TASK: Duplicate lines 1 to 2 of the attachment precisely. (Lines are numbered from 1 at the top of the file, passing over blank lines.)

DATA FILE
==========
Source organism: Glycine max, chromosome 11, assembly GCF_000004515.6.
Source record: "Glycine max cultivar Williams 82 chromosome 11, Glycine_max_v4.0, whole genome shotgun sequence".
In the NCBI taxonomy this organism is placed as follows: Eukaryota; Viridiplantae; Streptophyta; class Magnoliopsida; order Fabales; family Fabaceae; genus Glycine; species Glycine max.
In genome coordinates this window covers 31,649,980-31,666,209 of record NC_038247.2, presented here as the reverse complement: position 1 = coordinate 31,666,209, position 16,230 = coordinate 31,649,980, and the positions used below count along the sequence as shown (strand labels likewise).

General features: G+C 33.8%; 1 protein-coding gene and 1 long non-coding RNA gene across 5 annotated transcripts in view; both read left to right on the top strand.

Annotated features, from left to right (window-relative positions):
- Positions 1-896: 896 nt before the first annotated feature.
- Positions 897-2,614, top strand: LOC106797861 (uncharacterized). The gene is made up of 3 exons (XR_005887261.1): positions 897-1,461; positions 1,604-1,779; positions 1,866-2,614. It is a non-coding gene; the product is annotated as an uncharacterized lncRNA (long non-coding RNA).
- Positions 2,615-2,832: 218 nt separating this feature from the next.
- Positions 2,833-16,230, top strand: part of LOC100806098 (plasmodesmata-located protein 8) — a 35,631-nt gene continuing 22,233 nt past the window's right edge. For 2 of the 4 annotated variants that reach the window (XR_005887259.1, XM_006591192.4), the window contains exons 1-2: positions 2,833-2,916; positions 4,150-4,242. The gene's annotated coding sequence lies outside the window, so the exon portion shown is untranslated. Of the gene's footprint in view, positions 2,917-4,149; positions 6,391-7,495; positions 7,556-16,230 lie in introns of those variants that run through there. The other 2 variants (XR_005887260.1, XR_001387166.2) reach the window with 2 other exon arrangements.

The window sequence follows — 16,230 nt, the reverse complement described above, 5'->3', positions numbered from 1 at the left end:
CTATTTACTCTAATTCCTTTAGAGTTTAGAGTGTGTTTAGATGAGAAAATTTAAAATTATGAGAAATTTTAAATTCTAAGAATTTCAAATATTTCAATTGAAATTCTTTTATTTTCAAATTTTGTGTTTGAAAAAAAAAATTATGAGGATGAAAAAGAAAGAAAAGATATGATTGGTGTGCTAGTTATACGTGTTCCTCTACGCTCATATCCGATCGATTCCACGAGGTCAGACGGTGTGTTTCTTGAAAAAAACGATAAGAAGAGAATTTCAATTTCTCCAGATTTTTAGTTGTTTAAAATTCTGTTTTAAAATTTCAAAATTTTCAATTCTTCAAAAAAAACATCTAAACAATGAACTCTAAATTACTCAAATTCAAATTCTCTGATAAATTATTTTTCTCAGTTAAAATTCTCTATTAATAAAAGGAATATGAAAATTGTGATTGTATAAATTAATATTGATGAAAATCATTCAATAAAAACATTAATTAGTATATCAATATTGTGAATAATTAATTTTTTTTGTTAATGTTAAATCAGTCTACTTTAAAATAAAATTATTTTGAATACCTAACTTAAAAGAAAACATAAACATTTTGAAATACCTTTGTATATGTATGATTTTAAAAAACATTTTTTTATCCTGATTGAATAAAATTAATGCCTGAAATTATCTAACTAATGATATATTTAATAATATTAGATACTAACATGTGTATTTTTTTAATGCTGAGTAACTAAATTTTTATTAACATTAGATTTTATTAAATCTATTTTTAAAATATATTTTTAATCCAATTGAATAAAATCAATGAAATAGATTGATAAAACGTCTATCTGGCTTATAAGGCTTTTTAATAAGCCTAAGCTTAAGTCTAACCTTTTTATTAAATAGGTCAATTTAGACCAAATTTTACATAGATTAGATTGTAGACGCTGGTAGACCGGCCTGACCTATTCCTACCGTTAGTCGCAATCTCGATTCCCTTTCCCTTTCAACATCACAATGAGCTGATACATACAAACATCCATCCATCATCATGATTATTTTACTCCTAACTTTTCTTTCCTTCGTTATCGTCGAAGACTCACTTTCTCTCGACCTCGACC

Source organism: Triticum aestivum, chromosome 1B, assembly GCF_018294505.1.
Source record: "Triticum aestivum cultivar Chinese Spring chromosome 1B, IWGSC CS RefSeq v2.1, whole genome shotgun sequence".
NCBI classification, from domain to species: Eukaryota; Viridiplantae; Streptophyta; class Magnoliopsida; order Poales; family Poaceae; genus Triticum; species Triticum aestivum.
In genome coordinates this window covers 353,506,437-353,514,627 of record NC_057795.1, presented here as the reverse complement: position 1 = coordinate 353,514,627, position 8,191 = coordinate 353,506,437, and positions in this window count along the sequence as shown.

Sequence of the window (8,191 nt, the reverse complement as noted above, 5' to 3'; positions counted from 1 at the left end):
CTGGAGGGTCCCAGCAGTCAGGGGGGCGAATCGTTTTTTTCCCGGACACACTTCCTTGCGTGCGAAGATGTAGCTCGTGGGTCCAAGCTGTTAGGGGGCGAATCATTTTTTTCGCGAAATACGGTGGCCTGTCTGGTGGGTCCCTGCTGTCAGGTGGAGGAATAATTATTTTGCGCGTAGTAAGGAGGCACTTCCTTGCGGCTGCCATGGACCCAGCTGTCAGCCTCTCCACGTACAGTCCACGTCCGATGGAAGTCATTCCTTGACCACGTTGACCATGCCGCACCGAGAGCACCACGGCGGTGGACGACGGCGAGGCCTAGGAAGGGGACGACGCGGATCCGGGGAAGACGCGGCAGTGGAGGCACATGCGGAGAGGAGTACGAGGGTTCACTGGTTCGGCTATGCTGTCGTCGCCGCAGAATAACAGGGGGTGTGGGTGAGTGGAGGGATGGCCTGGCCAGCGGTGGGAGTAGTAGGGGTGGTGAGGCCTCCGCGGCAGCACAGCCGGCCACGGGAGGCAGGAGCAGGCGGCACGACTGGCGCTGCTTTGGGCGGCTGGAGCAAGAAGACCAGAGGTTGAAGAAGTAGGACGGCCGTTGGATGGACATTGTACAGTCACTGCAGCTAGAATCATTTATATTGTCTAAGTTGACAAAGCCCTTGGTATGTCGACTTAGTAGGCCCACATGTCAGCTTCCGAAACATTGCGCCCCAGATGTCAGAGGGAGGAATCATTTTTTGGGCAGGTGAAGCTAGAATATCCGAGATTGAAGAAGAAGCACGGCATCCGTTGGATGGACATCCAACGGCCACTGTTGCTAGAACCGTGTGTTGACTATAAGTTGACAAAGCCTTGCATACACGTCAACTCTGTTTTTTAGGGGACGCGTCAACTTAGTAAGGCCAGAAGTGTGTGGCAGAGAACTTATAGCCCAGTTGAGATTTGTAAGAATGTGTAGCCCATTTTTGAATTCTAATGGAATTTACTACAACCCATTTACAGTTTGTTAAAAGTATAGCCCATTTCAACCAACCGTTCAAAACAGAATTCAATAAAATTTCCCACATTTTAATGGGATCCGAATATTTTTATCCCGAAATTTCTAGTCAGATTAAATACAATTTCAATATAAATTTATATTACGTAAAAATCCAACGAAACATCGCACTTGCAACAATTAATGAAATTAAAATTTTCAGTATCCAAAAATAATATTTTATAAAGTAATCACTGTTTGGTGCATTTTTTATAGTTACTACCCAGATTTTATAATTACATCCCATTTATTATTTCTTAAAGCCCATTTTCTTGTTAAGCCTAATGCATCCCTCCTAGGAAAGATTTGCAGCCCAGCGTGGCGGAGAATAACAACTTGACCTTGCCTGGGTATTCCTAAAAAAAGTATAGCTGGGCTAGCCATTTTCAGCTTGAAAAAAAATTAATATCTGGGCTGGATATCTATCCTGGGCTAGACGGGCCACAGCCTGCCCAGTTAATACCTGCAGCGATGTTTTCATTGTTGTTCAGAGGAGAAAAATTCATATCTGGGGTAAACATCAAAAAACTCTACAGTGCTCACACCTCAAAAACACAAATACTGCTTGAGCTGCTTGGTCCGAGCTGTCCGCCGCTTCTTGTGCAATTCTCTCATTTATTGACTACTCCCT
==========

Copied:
Source organism: Glycine max, chromosome 11, assembly GCF_000004515.6.
Source record: "Glycine max cultivar Williams 82 chromosome 11, Glycine_max_v4.0, whole genome shotgun sequence".